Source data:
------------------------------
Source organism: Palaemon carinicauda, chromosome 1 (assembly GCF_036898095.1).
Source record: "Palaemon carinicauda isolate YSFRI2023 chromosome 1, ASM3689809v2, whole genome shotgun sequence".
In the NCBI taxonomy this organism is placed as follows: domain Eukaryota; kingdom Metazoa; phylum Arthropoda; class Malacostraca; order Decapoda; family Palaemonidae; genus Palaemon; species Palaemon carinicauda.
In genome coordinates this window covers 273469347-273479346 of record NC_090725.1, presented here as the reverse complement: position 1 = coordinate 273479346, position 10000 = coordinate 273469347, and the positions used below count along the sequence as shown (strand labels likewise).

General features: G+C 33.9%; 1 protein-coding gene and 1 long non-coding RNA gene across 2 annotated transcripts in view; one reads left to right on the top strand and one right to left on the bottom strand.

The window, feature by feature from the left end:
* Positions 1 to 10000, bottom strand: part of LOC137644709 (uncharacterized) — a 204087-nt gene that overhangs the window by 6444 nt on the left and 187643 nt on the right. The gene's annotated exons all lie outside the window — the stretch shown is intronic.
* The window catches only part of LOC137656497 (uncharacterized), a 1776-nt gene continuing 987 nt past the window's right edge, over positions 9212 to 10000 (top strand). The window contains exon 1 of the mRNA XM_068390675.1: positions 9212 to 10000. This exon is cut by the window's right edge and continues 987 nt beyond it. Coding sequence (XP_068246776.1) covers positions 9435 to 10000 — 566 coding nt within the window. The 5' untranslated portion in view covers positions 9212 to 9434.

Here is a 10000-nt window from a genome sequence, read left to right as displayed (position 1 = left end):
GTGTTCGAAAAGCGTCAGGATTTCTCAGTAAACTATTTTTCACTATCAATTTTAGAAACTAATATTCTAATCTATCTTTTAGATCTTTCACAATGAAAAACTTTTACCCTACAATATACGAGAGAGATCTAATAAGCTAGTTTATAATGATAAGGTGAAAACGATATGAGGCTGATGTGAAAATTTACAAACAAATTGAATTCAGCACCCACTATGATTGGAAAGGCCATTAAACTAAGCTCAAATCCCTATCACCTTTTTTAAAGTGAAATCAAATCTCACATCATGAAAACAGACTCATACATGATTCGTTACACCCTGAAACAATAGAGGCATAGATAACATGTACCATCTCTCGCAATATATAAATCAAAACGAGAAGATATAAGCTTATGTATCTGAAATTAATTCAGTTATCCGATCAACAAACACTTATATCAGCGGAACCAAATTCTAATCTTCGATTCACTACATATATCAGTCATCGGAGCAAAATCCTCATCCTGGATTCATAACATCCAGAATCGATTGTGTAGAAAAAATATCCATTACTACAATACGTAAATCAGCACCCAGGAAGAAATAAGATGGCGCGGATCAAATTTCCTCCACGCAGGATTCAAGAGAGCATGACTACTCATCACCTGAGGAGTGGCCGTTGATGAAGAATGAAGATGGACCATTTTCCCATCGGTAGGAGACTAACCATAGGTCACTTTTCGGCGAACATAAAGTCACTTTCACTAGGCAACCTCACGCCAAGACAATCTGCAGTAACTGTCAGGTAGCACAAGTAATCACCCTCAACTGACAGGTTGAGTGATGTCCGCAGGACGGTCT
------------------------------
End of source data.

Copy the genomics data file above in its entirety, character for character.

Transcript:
Source organism: Palaemon carinicauda, chromosome 1 (assembly GCF_036898095.1).
Source record: "Palaemon carinicauda isolate YSFRI2023 chromosome 1, ASM3689809v2, whole genome shotgun sequence".
In the NCBI taxonomy this organism is placed as follows: domain Eukaryota; kingdom Metazoa; phylum Arthropoda; class Malacostraca; order Decapoda; family Palaemonidae; genus Palaemon; species Palaemon carinicauda.
In genome coordinates this window covers 273469347-273479346 of record NC_090725.1, presented here as the reverse complement: position 1 = coordinate 273479346, position 10000 = coordinate 273469347, and the positions used below count along the sequence as shown (strand labels likewise).

General features: G+C 33.9%; 1 protein-coding gene and 1 long non-coding RNA gene across 2 annotated transcripts in view; one reads left to right on the top strand and one right to left on the bottom strand.

The window, feature by feature from the left end:
* Positions 1 to 10000, bottom strand: part of LOC137644709 (uncharacterized) — a 204087-nt gene that overhangs the window by 6444 nt on the left and 187643 nt on the right. The gene's annotated exons all lie outside the window — the stretch shown is intronic.
* The window catches only part of LOC137656497 (uncharacterized), a 1776-nt gene continuing 987 nt past the window's right edge, over positions 9212 to 10000 (top strand). The window contains exon 1 of the mRNA XM_068390675.1: positions 9212 to 10000. This exon is cut by the window's right edge and continues 987 nt beyond it. Coding sequence (XP_068246776.1) covers positions 9435 to 10000 — 566 coding nt within the window. The 5' untranslated portion in view covers positions 9212 to 9434.

Here is a 10000-nt window from a genome sequence, read left to right as displayed (position 1 = left end):
GTGTTCGAAAAGCGTCAGGATTTCTCAGTAAACTATTTTTCACTATCAATTTTAGAAACTAATATTCTAATCTATCTTTTAGATCTTTCACAATGAAAAACTTTTACCCTACAATATACGAGAGAGATCTAATAAGCTAGTTTATAATGATAAGGTGAAAACGATATGAGGCTGATGTGAAAATTTACAAACAAATTGAATTCAGCACCCACTATGATTGGAAAGGCCATTAAACTAAGCTCAAATCCCTATCACCTTTTTTAAAGTGAAATCAAATCTCACATCATGAAAACAGACTCATACATGATTCGTTACACCCTGAAACAATAGAGGCATAGATAACATGTACCATCTCTCGCAATATATAAATCAAAACGAGAAGATATAAGCTTATGTATCTGAAATTAATTCAGTTATCCGATCAACAAACACTTATATCAGCGGAACCAAATTCTAATCTTCGATTCACTACATATATCAGTCATCGGAGCAAAATCCTCATCCTGGATTCATAACATCCAGAATCGATTGTGTAGAAAAAATATCCATTACTACAATACGTAAATCAGCACCCAGGAAGAAATAAGATGGCGCGGATCAAATTTCCTCCACGCAGGATTCAAGAGAGCATGACTACTCATCACCTGAGGAGTGGCCGTTGATGAAGAATGAAGATGGACCATTTTCCCATCGGTAGGAGACTAACCATAGGTCACTTTTCGGCGAACATAAAGTCACTTTCACTAGGCAACCTCACGCCAAGACAATCTGCAGTAACTGTCAGGTAGCACAAGTAATCACCCTCAACTGACAGGTTGAGTGATGTCCGCAGGACGGTCT